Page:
The WIYN 0.9-meter telescope on Arizona’s Kitt Peak imaged the Elephant Trunk Nebula as it floats within the faint star cluster known as IC 1396 some 3,000 light-years away from Earth. The nebula’s long cloud of dust and gas serves as an incubator for young, developing stars. It also holds the raw materials for star formation.
As the sun sinks below the horizon, the WIYN 3.5-meter Telescope atop Arizona’s Kitt Peak prepares to scan the northern night sky. In operation since 1994, the telescope uses a combination of three mirrors, the largest of which weighs over 2 tons and stretches 3.5 meters wide; and advanced imaging instruments; to produce some of the clearest images ever seen of celestial objects and events.
The sharp outline of the Baby Eagle Nebula is a tribute to the imaging advances contained in NSF’s Mayall Telescope on Arizona’s Kitt Peak. Baby Eagle lies about 450 light-years from Earth within a larger cloud of dust and gas known as the Taurus Molecular Cloud.
When completed, the Large Synoptic Survey Telescope (LSST), illustrated here, will mark a new chapter in ground-based optical astronomy.
NSF leads the public-private partnership building the telescope on Chile’s Cerro Pachon. LSST’s powerful 3200-megapixel camera will sweep over an area of sky 40 times the size of the full moon each night, producing 800 panoramic images. Twice a week, it will map the entire visible sky, a feat not yet possible on such a large scale. The telescope’s powerful imaging tools will detect objects 10 million times fainter than those visible to the naked eye.
During the next decade, NSF’s network of advanced ground-based, optical/infrared observatories, combined with its radio, particle and gravitational wave observatories, will provide some of the most critical advances in understanding our planet’s origins and the universe that surrounds it.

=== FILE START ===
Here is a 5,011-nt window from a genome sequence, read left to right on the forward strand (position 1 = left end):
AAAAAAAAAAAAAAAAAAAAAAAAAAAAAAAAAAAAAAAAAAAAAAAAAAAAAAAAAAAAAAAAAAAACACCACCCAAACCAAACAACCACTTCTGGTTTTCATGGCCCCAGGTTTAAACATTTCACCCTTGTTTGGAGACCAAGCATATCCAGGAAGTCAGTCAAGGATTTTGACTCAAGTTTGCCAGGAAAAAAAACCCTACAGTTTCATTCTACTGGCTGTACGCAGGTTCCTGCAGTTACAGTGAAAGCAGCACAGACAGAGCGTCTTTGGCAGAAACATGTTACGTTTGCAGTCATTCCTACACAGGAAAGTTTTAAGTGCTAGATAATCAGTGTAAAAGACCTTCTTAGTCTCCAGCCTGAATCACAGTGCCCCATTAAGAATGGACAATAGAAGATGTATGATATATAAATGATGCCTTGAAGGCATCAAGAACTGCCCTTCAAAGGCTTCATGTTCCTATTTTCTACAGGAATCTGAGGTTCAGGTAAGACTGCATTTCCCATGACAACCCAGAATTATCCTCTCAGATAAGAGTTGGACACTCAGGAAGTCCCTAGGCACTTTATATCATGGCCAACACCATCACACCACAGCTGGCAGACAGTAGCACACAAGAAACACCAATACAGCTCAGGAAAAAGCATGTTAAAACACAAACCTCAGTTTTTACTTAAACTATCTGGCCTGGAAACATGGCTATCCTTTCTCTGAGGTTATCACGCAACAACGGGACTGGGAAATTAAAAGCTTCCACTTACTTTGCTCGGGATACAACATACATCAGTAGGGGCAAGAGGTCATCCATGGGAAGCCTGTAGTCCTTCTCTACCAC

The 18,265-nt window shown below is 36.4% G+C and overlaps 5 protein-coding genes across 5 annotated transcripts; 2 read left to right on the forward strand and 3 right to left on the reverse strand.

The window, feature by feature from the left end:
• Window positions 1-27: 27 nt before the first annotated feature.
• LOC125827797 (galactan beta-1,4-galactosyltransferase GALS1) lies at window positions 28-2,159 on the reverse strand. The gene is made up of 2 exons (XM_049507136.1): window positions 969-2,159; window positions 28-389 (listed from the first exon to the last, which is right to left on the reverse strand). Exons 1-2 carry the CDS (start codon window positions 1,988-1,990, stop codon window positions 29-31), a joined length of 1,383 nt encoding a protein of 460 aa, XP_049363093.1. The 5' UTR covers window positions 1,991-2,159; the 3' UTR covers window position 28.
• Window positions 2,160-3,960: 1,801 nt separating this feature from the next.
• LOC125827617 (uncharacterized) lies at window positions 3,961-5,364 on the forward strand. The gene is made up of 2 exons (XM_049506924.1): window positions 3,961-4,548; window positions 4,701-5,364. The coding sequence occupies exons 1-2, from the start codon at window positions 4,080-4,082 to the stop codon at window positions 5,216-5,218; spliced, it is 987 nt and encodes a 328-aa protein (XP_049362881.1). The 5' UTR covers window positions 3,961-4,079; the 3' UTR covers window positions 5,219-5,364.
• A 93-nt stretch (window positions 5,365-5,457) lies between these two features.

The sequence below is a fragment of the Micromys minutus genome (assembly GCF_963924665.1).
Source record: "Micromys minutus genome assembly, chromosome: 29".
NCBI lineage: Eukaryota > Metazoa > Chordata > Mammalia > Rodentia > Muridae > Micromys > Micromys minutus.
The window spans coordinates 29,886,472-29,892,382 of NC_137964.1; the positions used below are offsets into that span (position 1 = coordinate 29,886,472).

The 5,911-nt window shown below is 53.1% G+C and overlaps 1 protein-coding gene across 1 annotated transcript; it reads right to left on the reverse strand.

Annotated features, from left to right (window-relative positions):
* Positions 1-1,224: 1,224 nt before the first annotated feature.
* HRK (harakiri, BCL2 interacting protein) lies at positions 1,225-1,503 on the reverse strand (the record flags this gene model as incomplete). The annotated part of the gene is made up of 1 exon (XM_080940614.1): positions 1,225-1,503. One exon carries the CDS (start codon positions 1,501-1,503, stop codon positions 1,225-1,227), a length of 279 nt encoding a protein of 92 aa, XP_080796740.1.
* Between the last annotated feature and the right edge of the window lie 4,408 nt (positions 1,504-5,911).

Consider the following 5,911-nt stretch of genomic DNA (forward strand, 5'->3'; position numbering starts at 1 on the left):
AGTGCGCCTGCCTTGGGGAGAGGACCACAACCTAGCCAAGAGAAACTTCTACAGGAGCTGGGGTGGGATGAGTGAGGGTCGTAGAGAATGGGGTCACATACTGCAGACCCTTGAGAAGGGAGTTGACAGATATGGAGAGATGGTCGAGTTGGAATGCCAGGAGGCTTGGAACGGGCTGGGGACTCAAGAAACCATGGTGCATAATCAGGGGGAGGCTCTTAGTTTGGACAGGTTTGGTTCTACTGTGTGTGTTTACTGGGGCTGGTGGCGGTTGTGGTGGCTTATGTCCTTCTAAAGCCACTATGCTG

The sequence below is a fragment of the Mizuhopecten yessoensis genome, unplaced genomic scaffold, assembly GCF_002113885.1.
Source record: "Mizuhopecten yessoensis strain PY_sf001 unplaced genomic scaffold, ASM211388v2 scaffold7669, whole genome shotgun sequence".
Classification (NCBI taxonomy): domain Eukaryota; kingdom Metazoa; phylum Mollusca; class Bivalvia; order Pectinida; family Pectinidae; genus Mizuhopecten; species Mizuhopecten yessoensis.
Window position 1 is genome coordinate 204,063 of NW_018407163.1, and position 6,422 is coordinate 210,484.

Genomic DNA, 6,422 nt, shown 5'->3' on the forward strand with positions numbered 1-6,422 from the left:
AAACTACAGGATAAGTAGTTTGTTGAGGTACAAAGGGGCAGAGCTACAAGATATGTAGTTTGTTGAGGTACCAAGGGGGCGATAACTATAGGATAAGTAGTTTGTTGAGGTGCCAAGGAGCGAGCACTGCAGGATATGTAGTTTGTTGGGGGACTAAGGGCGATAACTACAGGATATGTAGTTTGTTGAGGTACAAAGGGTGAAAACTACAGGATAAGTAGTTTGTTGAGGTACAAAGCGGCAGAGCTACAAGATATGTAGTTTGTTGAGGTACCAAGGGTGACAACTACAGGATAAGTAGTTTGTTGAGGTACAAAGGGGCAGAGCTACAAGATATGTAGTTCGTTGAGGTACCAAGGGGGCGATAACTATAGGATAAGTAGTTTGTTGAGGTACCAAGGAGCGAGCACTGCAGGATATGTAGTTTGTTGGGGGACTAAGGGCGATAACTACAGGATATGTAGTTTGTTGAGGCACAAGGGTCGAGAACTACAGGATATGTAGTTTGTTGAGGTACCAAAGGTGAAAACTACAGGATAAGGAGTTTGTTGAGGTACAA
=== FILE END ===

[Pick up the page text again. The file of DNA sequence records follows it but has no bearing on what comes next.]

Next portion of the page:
The images in this NSF gallery are copyrighted and may be used only for personal, educational and nonprofit/non-commercial purposes. Credits must be provided.
Although it looks like a scene from the sci-fi thriller “Gravity,” the bright pop of light in this image comes from ASASSN-15lh, the most powerful supernova ever discovered.
This artist’s concept depicts the burst as seen from an exoplanet about 10,000 light-years away. From Earth, twin telescopes on Cerro Tololo in Chile captured light from ASASSN-15lh that astronomers measured as 570 billion times brighter than the sun. With lenses a mere 14-centimeters (5.5 inches) in diameter, the telescopes are part of the NSF-supported All Sky Automated Survey for SuperNovae.
Their ability to automatically sweep the night sky with magnification 25,000 times greater than the human eye signals a new chapter in probing the entire night sky.
Resting on the flattened summit of Chile’s Cerro Tololo, the silvered-dome of the 4-meter Blanco Telescope and three of its neighbors catch the last rays of day, while preparing for nighttime observations. An integral piece of NSF’s Cerro Tololo Inter-American Observatory, the Blanco is nearly identical to Kitt Peak’s Mayall Telescope.
The Gemini North Observatory made a groundbreaking discovery when it captured the rise and fall of the atmosphere surrounding Io, one of Jupiter’s moons.